There are two types of AMD:
The dry variant of macular degeneration is a gerontological process associated with metabolic disorders that impair the removal of retinal waste products (lipofuscins). This leads to the formation of hyaline deposits (drusen) that accumulate in a layer of the retina, called Bruch’s membrane, and slowly destroy retinal photoreceptor cells (cones). This age-related process advances gradually and cannot be reversed.
In the wet type of macular degeneration, abnormal blood vessels grow under the retina and macula (known as choroidal neovascularisation). The new blood vessels tend to leak (subretinal haemorrhage), causing retinal detachment. Unlike dry macular degeneration, the wet type can be treated with special injection therapies (Lucentis(ranibizumab) injections).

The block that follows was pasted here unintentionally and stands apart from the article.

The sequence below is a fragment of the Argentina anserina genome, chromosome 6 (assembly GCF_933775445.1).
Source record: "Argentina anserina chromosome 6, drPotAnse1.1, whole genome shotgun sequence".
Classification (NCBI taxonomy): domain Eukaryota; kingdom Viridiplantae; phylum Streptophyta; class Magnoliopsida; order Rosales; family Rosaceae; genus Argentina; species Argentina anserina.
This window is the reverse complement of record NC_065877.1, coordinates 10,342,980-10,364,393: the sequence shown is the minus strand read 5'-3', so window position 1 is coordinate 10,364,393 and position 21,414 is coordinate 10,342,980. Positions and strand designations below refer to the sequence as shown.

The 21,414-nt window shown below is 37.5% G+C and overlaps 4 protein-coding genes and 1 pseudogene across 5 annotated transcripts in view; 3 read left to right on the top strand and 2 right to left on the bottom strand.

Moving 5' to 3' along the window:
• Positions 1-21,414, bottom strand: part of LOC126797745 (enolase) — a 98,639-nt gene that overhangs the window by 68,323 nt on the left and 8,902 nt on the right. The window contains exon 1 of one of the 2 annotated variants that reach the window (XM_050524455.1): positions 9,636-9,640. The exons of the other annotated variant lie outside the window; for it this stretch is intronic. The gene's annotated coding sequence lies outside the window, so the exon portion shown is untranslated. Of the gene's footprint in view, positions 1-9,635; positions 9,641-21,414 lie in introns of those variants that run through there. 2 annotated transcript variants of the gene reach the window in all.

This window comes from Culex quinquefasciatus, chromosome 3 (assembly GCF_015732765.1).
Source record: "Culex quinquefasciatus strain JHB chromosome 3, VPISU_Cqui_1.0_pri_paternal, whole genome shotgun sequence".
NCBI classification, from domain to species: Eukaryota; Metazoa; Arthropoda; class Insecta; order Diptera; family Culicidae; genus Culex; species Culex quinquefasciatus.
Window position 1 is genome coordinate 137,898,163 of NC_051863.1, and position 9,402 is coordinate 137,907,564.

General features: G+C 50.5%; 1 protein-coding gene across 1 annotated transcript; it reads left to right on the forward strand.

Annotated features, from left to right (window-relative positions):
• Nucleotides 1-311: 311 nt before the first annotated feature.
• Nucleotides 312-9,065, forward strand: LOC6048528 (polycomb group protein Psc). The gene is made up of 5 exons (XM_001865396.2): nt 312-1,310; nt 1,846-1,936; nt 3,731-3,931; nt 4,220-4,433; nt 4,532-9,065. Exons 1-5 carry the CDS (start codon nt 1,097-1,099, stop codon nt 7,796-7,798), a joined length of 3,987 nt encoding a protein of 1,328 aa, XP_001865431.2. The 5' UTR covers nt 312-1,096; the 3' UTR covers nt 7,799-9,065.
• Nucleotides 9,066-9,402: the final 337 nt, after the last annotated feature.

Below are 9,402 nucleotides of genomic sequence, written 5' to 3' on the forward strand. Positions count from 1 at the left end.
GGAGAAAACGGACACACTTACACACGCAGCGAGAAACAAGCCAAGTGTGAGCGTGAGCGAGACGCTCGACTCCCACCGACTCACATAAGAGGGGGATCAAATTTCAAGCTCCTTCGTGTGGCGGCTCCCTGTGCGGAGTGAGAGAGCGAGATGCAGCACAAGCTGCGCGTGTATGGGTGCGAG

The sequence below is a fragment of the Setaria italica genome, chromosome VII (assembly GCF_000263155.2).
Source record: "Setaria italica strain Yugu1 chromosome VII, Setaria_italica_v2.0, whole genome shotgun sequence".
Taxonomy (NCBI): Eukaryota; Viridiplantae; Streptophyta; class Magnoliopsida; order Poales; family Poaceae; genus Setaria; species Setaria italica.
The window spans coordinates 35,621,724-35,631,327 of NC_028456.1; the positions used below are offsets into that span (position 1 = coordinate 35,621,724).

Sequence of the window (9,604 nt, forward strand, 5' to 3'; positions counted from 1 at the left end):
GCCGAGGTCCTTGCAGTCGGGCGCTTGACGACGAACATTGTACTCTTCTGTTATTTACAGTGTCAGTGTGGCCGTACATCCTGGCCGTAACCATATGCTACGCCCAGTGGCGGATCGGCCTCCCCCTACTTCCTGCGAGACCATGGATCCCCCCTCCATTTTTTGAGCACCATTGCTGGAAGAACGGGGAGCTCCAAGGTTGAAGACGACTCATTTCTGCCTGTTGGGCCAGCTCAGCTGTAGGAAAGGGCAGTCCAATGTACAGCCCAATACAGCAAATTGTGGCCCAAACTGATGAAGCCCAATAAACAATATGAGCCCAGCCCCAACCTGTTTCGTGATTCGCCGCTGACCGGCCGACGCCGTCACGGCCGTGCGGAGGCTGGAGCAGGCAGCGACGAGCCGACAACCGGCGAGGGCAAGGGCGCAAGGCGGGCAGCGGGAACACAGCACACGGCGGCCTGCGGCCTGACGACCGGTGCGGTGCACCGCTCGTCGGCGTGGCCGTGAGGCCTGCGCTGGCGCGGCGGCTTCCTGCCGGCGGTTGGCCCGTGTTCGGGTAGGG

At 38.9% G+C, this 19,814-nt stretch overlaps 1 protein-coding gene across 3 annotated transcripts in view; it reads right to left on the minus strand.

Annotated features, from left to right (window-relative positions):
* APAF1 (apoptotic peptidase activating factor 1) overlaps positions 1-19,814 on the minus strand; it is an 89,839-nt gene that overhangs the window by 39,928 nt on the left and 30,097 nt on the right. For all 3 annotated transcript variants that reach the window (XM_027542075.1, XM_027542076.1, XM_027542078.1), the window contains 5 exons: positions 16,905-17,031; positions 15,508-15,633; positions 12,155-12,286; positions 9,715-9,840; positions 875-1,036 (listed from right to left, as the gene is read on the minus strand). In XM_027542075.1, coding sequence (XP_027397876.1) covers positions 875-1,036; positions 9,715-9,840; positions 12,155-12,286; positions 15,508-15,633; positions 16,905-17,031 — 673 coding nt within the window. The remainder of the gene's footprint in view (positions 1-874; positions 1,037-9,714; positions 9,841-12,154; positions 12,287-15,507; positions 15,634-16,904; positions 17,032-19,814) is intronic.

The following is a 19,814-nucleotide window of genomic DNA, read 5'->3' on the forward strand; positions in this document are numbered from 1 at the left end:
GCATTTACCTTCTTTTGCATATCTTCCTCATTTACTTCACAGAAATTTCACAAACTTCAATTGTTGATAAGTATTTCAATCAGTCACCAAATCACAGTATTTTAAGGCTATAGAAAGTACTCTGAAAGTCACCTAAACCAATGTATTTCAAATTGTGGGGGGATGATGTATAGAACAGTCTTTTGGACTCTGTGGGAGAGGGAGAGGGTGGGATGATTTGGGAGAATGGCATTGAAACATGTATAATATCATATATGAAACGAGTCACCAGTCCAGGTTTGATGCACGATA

As the disease progresses, their reading ability, visual acuity and contrast sensitivity deteriorate significantly. Patients also experience gradual loss of colour vision and increased light and glare sensitivity. The most common early symptom of macular degeneration is that straight lines appear distorted (metamorphopsia); this can be checked with the Amsler grid test.
Magnifying visual aids can help patients largely retain their reading ability, while blue blocking filters are ideal to reduce glare.
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